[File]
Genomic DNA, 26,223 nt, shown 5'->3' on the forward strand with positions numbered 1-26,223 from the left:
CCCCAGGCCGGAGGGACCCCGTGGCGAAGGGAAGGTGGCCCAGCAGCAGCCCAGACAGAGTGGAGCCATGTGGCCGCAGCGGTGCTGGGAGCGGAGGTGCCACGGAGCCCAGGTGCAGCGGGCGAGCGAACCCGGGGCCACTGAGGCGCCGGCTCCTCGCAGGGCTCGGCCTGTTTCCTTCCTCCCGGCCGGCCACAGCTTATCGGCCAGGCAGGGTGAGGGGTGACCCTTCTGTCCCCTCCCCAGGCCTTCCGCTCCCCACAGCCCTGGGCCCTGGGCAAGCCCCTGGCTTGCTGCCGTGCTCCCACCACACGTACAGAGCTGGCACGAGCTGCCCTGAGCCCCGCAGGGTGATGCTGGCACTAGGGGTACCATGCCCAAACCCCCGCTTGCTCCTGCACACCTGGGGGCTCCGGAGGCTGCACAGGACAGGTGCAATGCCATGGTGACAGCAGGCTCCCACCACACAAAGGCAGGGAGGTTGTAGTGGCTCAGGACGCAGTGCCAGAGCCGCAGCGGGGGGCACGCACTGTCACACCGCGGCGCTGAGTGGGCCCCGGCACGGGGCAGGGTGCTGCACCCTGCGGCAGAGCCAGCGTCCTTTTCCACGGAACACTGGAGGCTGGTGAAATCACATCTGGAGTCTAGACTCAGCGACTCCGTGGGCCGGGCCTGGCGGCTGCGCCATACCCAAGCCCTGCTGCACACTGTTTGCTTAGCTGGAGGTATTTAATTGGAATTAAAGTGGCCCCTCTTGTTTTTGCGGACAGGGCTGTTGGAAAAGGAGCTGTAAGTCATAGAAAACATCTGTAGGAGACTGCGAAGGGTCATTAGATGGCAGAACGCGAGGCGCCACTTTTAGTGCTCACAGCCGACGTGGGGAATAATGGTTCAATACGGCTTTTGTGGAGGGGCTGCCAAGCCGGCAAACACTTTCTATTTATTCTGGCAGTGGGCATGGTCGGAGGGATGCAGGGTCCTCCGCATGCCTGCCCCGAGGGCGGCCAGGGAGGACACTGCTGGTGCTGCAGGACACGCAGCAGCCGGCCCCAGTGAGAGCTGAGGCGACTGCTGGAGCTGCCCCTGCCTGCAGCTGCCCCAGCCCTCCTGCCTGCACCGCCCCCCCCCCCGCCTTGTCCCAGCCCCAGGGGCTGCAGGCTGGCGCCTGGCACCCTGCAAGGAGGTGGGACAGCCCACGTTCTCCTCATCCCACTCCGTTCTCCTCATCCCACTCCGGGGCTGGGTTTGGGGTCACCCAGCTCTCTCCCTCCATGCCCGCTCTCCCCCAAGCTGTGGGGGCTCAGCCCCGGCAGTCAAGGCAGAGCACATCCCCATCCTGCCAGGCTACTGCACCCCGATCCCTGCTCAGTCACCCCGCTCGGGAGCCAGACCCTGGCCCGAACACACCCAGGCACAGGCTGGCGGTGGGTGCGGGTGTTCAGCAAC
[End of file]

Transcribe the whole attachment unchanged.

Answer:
Genomic DNA, 26,223 nt, shown 5'->3' on the forward strand with positions numbered 1-26,223 from the left:
CCCCAGGCCGGAGGGACCCCGTGGCGAAGGGAAGGTGGCCCAGCAGCAGCCCAGACAGAGTGGAGCCATGTGGCCGCAGCGGTGCTGGGAGCGGAGGTGCCACGGAGCCCAGGTGCAGCGGGCGAGCGAACCCGGGGCCACTGAGGCGCCGGCTCCTCGCAGGGCTCGGCCTGTTTCCTTCCTCCCGGCCGGCCACAGCTTATCGGCCAGGCAGGGTGAGGGGTGACCCTTCTGTCCCCTCCCCAGGCCTTCCGCTCCCCACAGCCCTGGGCCCTGGGCAAGCCCCTGGCTTGCTGCCGTGCTCCCACCACACGTACAGAGCTGGCACGAGCTGCCCTGAGCCCCGCAGGGTGATGCTGGCACTAGGGGTACCATGCCCAAACCCCCGCTTGCTCCTGCACACCTGGGGGCTCCGGAGGCTGCACAGGACAGGTGCAATGCCATGGTGACAGCAGGCTCCCACCACACAAAGGCAGGGAGGTTGTAGTGGCTCAGGACGCAGTGCCAGAGCCGCAGCGGGGGGCACGCACTGTCACACCGCGGCGCTGAGTGGGCCCCGGCACGGGGCAGGGTGCTGCACCCTGCGGCAGAGCCAGCGTCCTTTTCCACGGAACACTGGAGGCTGGTGAAATCACATCTGGAGTCTAGACTCAGCGACTCCGTGGGCCGGGCCTGGCGGCTGCGCCATACCCAAGCCCTGCTGCACACTGTTTGCTTAGCTGGAGGTATTTAATTGGAATTAAAGTGGCCCCTCTTGTTTTTGCGGACAGGGCTGTTGGAAAAGGAGCTGTAAGTCATAGAAAACATCTGTAGGAGACTGCGAAGGGTCATTAGATGGCAGAACGCGAGGCGCCACTTTTAGTGCTCACAGCCGACGTGGGGAATAATGGTTCAATACGGCTTTTGTGGAGGGGCTGCCAAGCCGGCAAACACTTTCTATTTATTCTGGCAGTGGGCATGGTCGGAGGGATGCAGGGTCCTCCGCATGCCTGCCCCGAGGGCGGCCAGGGAGGACACTGCTGGTGCTGCAGGACACGCAGCAGCCGGCCCCAGTGAGAGCTGAGGCGACTGCTGGAGCTGCCCCTGCCTGCAGCTGCCCCAGCCCTCCTGCCTGCACCGCCCCCCCCCCCGCCTTGTCCCAGCCCCAGGGGCTGCAGGCTGGCGCCTGGCACCCTGCAAGGAGGTGGGACAGCCCACGTTCTCCTCATCCCACTCCGTTCTCCTCATCCCACTCCGGGGCTGGGTTTGGGGTCACCCAGCTCTCTCCCTCCATGCCCGCTCTCCCCCAAGCTGTGGGGGCTCAGCCCCGGCAGTCAAGGCAGAGCACATCCCCATCCTGCCAGGCTACTGCACCCCGATCCCTGCTCAGTCACCCCGCTCGGGAGCCAGACCCTGGCCCGAACACACCCAGGCACAGGCTGGCGGTGGGTGCGGGTGTTCAGCAAC